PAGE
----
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Discovering Common Lisp with trivial-gamekit

This article has originally been published on June 17, 2018.

I always wanted to learn some Lisp dialect. In the meantime, lykan —my Slayers Online clone— begins to take shape. So, of course, my brain got an idea: why not writing a client for lykan in some Lisp dialect? I asked on Mastodon if there were good game engine for Lisp, and someone told me about trivial-gamekit.

I have no idea if I will manage to implement a decent client using trivial-gamekit, but why not trying? This article is the first of a series about my experiments, discoveries and difficulties.

The code of my client is hosted on my server, using the pijul vcs. If you have pijul installed, you can clone the repository:

pijul clone "https://pijul.lthms.xyz/lkn/lysk"

In addition, the complete project detailed in this article is available as a gist.

Common Lisp, Quicklisp and trivial-gamekit

The trivial-gamekit website lists several requirements. Two are related to Lisp:

  1. Quicklisp
  2. SBCL or CCL

Quicklisp is an experimental package manager for Lisp project (it was easy to guess, because there is a link to quicklisp website in the trivial-gamekit documentation). As for SBCL and CCL, it turns out they are two Lisp implementations. I had already installed clisp, and it took me quite some times to understand my mistake. Fortunately, sbcl is also packaged in ArchLinux.

With a compatible Lisp implementation, installing Quicklisp as a user is straightforward. Following the website instructions is enough. At the end of the process, you will have a new directory ${HOME}/quicklisp, whose purpose is similar to the go workspace.

Quicklisp is not a native feature of sbcl, and has to be loaded to be available. To do it automatically, you have to create a file ${HOME}/.sbclrc, with the following content:

(load "~/quicklisp/setup")

There is one final step to be able to use trivial-gamekit.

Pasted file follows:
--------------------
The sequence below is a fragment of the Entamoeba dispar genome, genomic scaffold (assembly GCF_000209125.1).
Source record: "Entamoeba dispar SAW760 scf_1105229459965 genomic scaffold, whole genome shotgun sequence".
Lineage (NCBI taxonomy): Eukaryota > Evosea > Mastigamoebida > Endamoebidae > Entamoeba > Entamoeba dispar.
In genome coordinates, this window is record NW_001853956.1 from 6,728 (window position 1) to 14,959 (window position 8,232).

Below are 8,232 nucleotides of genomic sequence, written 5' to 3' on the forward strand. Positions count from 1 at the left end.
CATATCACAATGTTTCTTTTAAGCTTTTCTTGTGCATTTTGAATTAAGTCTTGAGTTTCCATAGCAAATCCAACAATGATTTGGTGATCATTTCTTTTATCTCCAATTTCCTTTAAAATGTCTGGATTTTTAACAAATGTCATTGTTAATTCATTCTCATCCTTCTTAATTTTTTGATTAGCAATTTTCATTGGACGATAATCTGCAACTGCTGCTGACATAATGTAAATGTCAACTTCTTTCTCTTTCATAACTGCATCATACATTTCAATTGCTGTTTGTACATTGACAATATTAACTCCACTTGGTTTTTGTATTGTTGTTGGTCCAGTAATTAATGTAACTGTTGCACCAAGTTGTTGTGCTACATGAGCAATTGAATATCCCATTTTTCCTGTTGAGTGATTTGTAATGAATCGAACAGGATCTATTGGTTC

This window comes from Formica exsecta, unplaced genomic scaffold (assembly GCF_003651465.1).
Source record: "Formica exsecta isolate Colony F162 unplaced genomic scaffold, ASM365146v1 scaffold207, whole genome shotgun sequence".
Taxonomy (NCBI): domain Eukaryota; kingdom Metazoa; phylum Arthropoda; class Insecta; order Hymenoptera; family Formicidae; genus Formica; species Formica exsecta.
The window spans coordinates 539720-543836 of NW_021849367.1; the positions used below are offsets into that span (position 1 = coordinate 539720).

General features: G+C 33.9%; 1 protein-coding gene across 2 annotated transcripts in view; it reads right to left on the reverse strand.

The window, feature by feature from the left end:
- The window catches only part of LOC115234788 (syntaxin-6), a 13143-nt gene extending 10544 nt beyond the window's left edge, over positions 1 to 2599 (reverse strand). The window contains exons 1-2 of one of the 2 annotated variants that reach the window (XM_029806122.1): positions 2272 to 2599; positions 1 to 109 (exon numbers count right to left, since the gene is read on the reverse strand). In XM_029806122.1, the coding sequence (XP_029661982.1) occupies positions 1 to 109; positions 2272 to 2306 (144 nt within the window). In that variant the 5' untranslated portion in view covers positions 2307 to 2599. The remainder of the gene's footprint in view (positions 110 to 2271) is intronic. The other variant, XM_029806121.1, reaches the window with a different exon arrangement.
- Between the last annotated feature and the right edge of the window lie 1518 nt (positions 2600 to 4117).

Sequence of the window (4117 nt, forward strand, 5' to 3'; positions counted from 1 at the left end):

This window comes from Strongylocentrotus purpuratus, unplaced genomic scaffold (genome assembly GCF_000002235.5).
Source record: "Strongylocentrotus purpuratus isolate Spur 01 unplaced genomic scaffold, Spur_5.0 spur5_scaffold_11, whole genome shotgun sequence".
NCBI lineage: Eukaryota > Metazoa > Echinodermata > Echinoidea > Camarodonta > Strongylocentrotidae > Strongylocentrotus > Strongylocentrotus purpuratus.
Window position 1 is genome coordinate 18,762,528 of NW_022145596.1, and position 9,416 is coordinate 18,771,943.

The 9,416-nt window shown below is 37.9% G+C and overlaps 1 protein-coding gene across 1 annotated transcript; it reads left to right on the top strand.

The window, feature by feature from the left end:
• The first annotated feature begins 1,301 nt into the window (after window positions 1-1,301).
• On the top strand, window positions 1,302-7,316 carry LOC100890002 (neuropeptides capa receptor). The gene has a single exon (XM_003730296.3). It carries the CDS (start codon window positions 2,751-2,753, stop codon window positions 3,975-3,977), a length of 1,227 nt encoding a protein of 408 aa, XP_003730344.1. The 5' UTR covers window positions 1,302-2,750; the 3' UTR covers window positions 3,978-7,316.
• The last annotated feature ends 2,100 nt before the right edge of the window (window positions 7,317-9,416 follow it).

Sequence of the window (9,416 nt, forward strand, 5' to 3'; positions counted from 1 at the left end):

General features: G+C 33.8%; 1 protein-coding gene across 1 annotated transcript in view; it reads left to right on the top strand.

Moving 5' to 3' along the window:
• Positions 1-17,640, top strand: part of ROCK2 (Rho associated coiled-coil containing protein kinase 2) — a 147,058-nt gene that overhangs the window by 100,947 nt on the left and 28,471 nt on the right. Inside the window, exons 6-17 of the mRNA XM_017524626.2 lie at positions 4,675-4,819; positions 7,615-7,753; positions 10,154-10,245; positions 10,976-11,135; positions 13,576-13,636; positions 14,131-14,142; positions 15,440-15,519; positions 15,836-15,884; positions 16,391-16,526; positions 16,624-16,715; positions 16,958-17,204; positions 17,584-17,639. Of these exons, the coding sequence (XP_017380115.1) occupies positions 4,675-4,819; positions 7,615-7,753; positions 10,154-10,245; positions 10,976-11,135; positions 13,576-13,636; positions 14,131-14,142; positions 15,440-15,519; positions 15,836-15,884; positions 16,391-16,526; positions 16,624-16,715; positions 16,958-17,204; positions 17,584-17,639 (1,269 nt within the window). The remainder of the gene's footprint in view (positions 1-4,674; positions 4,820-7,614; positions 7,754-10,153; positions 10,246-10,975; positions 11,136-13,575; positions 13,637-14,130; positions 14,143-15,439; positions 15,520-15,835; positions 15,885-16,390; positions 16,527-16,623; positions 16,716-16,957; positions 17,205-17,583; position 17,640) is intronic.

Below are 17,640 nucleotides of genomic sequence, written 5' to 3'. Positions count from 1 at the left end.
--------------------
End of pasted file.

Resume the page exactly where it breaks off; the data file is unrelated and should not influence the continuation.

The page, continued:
sbcl --eval '(ql-dist:install-dist "http://bodge.borodust.org/dist/org.borodust.bodge.txt")' \

As for nowJune 2018, Quicklisp does not support HTTPS.

Introducing Lysk


The first thing I search for when I learn a new language is how projects are organized. From this perspective, trivial-gamekit pointed me directly to Quicklisp

Creating a new Quicklisp project is very simple, and this is a very good thing. As I said, the ${HOME}/quicklisp directory acts like the go workspace. As far as I can tell, new Quicklisp projects have to be located inside ${HOME}/quicklisp/local-projects. I am not particularly happy with it, but it is not really important.

The current code name of my Lisp game client is lysk.

mkdir ~/quicklisp/local-projects/lysk

Quicklisp packages (systems?) are defined through asd files. I have firstly created lysk.asd as follows:

(asdf:defsystem lysk
  :description "Lykan Game Client"
  :author "lthms"
  :license  "GPLv3"
  :version "0.0.1"
  :serial t
  :depends-on (trivial-gamekit)
  :components ((:file "package")
               (:file "lysk")))

:serial t means that the files detailed in the components field depends on the previous ones. That is, lysk.lisp depends on package.lisp in this case. It is possible to manage files dependencies manually, with the following syntax:

(:file "seconds" :depends-on "first")

I have declared only one dependency: trivial-gamekit. That way, Quicklisp will load it for us.

The first “true” Lisp file we define in our skeleton is package.lisp. Here is its content:

(defpackage :lysk
  (:use :cl)
  (:export run app))

Basically, this means we use two symbols, run and app.